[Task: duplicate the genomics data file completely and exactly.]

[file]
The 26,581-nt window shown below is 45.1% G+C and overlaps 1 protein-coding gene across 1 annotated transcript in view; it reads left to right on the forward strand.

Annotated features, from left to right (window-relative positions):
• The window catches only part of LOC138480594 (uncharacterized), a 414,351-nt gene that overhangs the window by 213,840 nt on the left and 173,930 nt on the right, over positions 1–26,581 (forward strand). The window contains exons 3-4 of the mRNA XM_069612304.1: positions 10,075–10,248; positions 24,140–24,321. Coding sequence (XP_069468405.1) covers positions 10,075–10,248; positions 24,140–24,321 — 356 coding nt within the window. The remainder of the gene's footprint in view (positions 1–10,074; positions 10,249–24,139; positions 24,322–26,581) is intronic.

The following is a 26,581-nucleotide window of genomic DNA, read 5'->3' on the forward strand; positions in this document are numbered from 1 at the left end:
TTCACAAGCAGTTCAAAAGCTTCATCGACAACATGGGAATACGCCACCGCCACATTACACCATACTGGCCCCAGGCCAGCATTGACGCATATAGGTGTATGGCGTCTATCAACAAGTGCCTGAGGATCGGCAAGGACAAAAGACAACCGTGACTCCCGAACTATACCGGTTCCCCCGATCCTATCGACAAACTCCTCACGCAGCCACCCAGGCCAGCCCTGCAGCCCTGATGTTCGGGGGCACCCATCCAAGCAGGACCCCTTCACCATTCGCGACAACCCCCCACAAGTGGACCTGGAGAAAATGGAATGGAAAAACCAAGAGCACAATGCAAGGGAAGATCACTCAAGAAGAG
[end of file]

The 26,581-nt window shown below is 45.1% G+C and overlaps 1 protein-coding gene across 1 annotated transcript in view; it reads left to right on the forward strand.

Annotated features, from left to right (window-relative positions):
• The window catches only part of LOC138480594 (uncharacterized), a 414,351-nt gene that overhangs the window by 213,840 nt on the left and 173,930 nt on the right, over positions 1–26,581 (forward strand). The window contains exons 3-4 of the mRNA XM_069612304.1: positions 10,075–10,248; positions 24,140–24,321. Coding sequence (XP_069468405.1) covers positions 10,075–10,248; positions 24,140–24,321 — 356 coding nt within the window. The remainder of the gene's footprint in view (positions 1–10,074; positions 10,249–24,139; positions 24,322–26,581) is intronic.

The following is a 26,581-nucleotide window of genomic DNA, read 5'->3' on the forward strand; positions in this document are numbered from 1 at the left end:
TTCACAAGCAGTTCAAAAGCTTCATCGACAACATGGGAATACGCCACCGCCACATTACACCATACTGGCCCCAGGCCAGCATTGACGCATATAGGTGTATGGCGTCTATCAACAAGTGCCTGAGGATCGGCAAGGACAAAAGACAACCGTGACTCCCGAACTATACCGGTTCCCCCGATCCTATCGACAAACTCCTCACGCAGCCACCCAGGCCAGCCCTGCAGCCCTGATGTTCGGGGGCACCCATCCAAGCAGGACCCCTTCACCATTCGCGACAACCCCCCACAAGTGGACCTGGAGAAAATGGAATGGAAAAACCAAGAGCACAATGCAAGGGAAGATCACTCAAGAAGAG